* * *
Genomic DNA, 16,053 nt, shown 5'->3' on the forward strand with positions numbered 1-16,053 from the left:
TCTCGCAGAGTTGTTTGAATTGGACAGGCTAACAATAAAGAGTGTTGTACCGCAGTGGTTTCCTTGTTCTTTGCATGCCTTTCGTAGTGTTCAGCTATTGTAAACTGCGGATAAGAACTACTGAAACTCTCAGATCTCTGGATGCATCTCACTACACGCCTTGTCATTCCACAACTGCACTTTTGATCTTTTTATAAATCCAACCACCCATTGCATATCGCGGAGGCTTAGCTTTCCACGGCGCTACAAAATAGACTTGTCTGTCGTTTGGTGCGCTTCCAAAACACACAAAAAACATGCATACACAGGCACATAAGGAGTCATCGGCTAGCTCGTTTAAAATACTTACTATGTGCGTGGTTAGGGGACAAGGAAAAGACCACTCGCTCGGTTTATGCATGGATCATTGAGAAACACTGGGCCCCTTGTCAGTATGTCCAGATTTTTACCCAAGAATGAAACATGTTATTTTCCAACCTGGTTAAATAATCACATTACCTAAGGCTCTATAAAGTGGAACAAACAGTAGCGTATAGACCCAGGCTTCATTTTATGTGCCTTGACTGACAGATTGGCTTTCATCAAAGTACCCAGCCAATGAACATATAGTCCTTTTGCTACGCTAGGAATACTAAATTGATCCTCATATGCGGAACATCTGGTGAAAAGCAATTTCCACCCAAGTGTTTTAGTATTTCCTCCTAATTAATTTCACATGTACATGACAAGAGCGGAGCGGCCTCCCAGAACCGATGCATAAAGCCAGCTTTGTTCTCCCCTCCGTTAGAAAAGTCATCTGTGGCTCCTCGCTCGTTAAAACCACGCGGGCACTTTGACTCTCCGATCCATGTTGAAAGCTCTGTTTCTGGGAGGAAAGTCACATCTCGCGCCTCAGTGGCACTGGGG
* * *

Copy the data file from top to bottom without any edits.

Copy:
Genomic DNA, 16,053 nt, shown 5'->3' on the forward strand with positions numbered 1-16,053 from the left:
TCTCGCAGAGTTGTTTGAATTGGACAGGCTAACAATAAAGAGTGTTGTACCGCAGTGGTTTCCTTGTTCTTTGCATGCCTTTCGTAGTGTTCAGCTATTGTAAACTGCGGATAAGAACTACTGAAACTCTCAGATCTCTGGATGCATCTCACTACACGCCTTGTCATTCCACAACTGCACTTTTGATCTTTTTATAAATCCAACCACCCATTGCATATCGCGGAGGCTTAGCTTTCCACGGCGCTACAAAATAGACTTGTCTGTCGTTTGGTGCGCTTCCAAAACACACAAAAAACATGCATACACAGGCACATAAGGAGTCATCGGCTAGCTCGTTTAAAATACTTACTATGTGCGTGGTTAGGGGACAAGGAAAAGACCACTCGCTCGGTTTATGCATGGATCATTGAGAAACACTGGGCCCCTTGTCAGTATGTCCAGATTTTTACCCAAGAATGAAACATGTTATTTTCCAACCTGGTTAAATAATCACATTACCTAAGGCTCTATAAAGTGGAACAAACAGTAGCGTATAGACCCAGGCTTCATTTTATGTGCCTTGACTGACAGATTGGCTTTCATCAAAGTACCCAGCCAATGAACATATAGTCCTTTTGCTACGCTAGGAATACTAAATTGATCCTCATATGCGGAACATCTGGTGAAAAGCAATTTCCACCCAAGTGTTTTAGTATTTCCTCCTAATTAATTTCACATGTACATGACAAGAGCGGAGCGGCCTCCCAGAACCGATGCATAAAGCCAGCTTTGTTCTCCCCTCCGTTAGAAAAGTCATCTGTGGCTCCTCGCTCGTTAAAACCACGCGGGCACTTTGACTCTCCGATCCATGTTGAAAGCTCTGTTTCTGGGAGGAAAGTCACATCTCGCGCCTCAGTGGCACTGGGG